Huge Global Builders team bound for Peru has 65 volunteers from Mennonite church in Canada

(Photo: Countryside Mennonite Church — located near Waterloo, Ontario, Canada — sent 68 volunteers to work in Nicaragua in February 2014, a trip that put the Fuller Center Global Builders program over the 2,000-volunteer mark. On Feb. 15, a 65-volunteer team will leave on a Global Builders trip to work with us in La Florida, Peru.)

Most Fuller Center Global Builders teams range in size from several volunteers to nearly 20 — and the bigger the team, the greater the scope of the project they can tackle during their generally one-week-long mission trip.

Of course, the bigger the team, the more preparation and work it takes to host them. Not every Fuller Center international partner has the facilities to host a team as massive as the one Countryside Mennonite Church will send out next week numbering 65 volunteers.

Our partners in La Florida, Peru, however, are not just capable of hosting such a team — they are excited about the opportunity. Having years of building experience that has resulted in more than 100 new homes, Peru also was the first international location to host a Millard Fuller Legacy Build, which brought dozens of volunteers to La Florida in 2012 — even though that was not technically a Global Builders trip.

Zenon Colque speaks at a Fuller Center of Peru home dedication.

Fuller Center Global Builders Coordinator Ian Burkes says that the key to Peru’s ability to get houses built and provide excellent volunteer experiences is a matter of outstanding local leadership — specifically the leadership of Zenon Colque, a friend of the Fullers and part of this affordable housing movement for four decades. He witnessed Colque and the Fuller Center of Peru’s in action in November 2018 after visiting the location shortly after joining The Fuller Center staff.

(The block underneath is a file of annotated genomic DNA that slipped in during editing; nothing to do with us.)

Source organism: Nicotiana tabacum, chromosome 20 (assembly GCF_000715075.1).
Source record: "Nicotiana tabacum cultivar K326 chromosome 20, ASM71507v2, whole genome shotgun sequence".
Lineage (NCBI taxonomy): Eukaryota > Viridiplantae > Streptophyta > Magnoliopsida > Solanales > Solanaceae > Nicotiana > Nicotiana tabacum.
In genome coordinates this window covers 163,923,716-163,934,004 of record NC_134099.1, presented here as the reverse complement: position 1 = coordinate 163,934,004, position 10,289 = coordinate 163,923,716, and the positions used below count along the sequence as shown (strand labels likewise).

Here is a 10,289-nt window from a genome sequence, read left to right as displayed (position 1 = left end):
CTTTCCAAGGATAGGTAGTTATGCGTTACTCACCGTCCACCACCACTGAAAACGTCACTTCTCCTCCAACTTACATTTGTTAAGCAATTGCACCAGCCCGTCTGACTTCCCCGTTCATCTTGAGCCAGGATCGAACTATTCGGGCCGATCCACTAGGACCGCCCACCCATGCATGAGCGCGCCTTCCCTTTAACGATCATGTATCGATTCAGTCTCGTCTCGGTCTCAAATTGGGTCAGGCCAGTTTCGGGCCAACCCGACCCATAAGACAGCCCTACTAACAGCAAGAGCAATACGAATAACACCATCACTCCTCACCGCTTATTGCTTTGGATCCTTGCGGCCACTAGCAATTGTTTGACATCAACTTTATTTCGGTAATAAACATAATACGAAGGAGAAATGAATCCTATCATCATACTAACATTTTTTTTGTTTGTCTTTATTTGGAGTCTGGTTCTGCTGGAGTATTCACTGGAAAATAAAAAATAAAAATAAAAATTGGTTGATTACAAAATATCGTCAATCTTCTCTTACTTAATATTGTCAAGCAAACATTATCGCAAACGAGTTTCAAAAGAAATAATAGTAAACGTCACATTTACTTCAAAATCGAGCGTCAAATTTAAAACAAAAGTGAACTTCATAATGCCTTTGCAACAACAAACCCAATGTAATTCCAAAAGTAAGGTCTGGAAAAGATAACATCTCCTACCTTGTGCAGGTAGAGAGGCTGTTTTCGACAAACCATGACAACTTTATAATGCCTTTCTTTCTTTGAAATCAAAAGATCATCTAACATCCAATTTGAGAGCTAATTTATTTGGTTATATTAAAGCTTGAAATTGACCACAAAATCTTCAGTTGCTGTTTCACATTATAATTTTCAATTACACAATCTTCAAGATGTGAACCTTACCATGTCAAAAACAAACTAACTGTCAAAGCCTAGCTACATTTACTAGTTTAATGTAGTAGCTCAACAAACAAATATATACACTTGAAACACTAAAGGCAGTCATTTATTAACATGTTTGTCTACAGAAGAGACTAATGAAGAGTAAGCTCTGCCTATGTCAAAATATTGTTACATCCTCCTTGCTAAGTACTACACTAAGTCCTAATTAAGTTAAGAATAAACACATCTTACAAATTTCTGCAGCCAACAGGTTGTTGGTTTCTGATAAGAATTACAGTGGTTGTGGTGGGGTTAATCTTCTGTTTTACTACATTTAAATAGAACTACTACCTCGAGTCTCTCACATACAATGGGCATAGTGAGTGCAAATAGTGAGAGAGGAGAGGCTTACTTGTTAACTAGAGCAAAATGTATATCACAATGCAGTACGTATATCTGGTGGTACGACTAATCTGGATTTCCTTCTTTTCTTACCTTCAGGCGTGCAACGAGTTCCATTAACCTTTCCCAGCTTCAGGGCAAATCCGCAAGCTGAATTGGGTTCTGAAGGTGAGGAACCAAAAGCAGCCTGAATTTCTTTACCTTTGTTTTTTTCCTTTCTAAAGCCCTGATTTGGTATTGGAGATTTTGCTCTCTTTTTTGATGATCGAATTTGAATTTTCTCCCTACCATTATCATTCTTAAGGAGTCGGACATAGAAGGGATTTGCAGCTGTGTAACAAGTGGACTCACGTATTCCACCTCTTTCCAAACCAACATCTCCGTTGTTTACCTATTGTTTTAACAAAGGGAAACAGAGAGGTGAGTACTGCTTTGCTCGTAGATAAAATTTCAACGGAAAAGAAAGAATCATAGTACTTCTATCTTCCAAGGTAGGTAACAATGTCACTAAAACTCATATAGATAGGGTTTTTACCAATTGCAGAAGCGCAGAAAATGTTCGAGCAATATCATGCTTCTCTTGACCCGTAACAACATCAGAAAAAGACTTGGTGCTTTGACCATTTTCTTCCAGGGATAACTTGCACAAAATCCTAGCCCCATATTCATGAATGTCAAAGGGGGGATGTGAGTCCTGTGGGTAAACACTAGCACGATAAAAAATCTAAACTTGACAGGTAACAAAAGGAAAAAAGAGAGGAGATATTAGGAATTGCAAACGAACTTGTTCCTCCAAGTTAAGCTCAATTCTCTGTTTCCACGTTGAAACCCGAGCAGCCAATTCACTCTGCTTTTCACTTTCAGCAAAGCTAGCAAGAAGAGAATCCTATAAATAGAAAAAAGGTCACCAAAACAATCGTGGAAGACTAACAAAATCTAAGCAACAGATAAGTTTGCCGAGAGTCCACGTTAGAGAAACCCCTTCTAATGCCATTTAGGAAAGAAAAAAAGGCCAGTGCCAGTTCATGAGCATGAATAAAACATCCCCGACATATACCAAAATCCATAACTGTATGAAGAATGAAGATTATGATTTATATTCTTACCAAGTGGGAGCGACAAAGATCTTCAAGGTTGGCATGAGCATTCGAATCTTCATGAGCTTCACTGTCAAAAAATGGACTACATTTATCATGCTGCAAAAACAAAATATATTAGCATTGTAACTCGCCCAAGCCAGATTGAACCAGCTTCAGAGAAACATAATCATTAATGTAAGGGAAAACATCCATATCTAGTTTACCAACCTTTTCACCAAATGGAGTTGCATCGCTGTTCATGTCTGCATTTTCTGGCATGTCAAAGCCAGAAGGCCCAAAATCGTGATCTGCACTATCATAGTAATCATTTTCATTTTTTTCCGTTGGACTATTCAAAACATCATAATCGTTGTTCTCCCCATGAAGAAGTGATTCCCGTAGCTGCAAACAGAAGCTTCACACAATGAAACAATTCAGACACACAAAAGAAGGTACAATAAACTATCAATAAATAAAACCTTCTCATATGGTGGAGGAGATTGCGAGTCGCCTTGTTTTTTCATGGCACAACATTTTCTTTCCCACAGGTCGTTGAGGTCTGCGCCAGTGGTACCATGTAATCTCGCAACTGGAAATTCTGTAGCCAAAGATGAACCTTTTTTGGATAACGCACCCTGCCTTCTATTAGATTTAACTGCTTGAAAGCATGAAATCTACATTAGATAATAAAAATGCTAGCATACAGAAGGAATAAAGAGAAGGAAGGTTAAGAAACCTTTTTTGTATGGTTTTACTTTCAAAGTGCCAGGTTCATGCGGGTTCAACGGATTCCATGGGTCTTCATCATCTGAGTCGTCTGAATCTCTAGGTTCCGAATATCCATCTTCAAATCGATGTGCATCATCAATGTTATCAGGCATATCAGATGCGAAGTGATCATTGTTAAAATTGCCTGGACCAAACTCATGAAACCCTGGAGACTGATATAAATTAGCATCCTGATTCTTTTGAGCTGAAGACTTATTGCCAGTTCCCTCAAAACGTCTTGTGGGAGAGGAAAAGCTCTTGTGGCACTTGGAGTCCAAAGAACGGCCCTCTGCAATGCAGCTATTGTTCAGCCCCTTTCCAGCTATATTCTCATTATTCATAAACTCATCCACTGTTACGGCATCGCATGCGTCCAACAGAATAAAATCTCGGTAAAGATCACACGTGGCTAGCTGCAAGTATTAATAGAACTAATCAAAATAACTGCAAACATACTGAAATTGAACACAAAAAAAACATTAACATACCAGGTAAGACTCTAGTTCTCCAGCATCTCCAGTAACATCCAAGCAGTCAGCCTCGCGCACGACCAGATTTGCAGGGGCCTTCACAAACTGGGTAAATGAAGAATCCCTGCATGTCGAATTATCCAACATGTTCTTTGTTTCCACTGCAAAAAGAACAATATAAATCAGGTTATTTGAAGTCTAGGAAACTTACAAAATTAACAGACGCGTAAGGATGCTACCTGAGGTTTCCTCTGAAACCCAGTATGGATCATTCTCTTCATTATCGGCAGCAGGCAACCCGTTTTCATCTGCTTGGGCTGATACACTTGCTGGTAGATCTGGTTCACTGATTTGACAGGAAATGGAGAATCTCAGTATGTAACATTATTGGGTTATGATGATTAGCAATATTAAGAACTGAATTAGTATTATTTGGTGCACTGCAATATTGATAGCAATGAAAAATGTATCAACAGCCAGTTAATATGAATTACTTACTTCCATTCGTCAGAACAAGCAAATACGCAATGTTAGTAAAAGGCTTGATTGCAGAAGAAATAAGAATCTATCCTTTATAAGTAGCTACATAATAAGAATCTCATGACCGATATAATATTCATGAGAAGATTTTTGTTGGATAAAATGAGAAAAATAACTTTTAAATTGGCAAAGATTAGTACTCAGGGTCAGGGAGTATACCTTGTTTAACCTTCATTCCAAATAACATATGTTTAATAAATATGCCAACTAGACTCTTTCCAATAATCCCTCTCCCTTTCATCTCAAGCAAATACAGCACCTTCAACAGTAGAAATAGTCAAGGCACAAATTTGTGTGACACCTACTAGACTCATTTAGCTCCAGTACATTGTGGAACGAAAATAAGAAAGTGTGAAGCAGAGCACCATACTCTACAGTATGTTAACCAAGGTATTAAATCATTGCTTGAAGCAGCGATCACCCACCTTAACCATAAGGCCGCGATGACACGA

“That experience and my year and a half since of working with them has left me consistently impressed,” Burkes said. “The key to Peru’s success and the reason they’re able to host such a large group is the superb leadership of Zenon and his staff. They have great relationships in the community, years of experience, and boundless enthusiasm for hosting teams and serving the people of Peru.

“When we accept a new international covenant partner, the No. 1 thing we look for is capable local leadership. Without that, the project has little chance of success,” he added. “But when you find someone connected to the community — capable of balancing the logistics and excited about working with volunteers — you have all the building blocks you need to make a real impact. With Zenon, we’ve found all that and more.”


Countryside: Trip brings people together

While Peru is experienced with hosting such a large volunteer team, Countryside Mennonite Church has experience with sending such a team. In fact, the team they sent through the Global Builders program to work in Las Peñitas, Nicaragua, in 2014 included 68 volunteers.

“The Nicaragua trip was an outstanding experience for all of us,” said Rick Weber, Countryside’s youth pastor. “The Fuller Center was well-organized with work projects, building materials, lodging, food and transportation.”

“We were so grateful for all The Fuller Center did to accommodate our large group in Las Peñitas,” added Emily Lichty, one of Countryside’s organizers on this Peru trip and a volunteer on the 2014 Nicaragua trip. “It felt very well-organized and was a great experience for our group.”

A volunteer plays catch with a local boy during Countryside Mennonite Church’s 2014 Global Builders trip to Las Peñitas, Nicaragua.

One of the biggest benefits for groups who go on Fuller Center Global Builders trips — or U.S. Builders trips for that matter — is that it is a team-building opportunity. Even a large team of more than 60 people can build bonds and teamwork, Lichty and Weber said.

“Ten days of traveling, working and helping others together in a new culture — and supporting stingray bite victims — was definitely a team-building and group bonding experience as evidenced by the extended reminiscing and many shared stories,” Weber said of the previous Nicaragua trip.

“As a youth group, we know each other quite well through our weekly youth events, but traveling and living with the same people for a week — no matter the size of the group — forces you to get to know each other better,” Lichty said. “Working for a common goal like building homes for those in need brings people together in a way unlike any other. We found our time in Nicaragua to be very unifying for our group, and the memories from that trip still get shared today.

“We are definitely looking forward to experiencing Peru and are grateful for all Ian, Zenon and (Fuller Center Registrar) Stacey (Goolsby) have put into making this trip possible,” she added.


Meet Zuinmy and learn how growing up in a Fuller Center home in Peru transformed her life

Fuller Center co-founder Linda Fuller writes about the dedication of our 100th home in Peru


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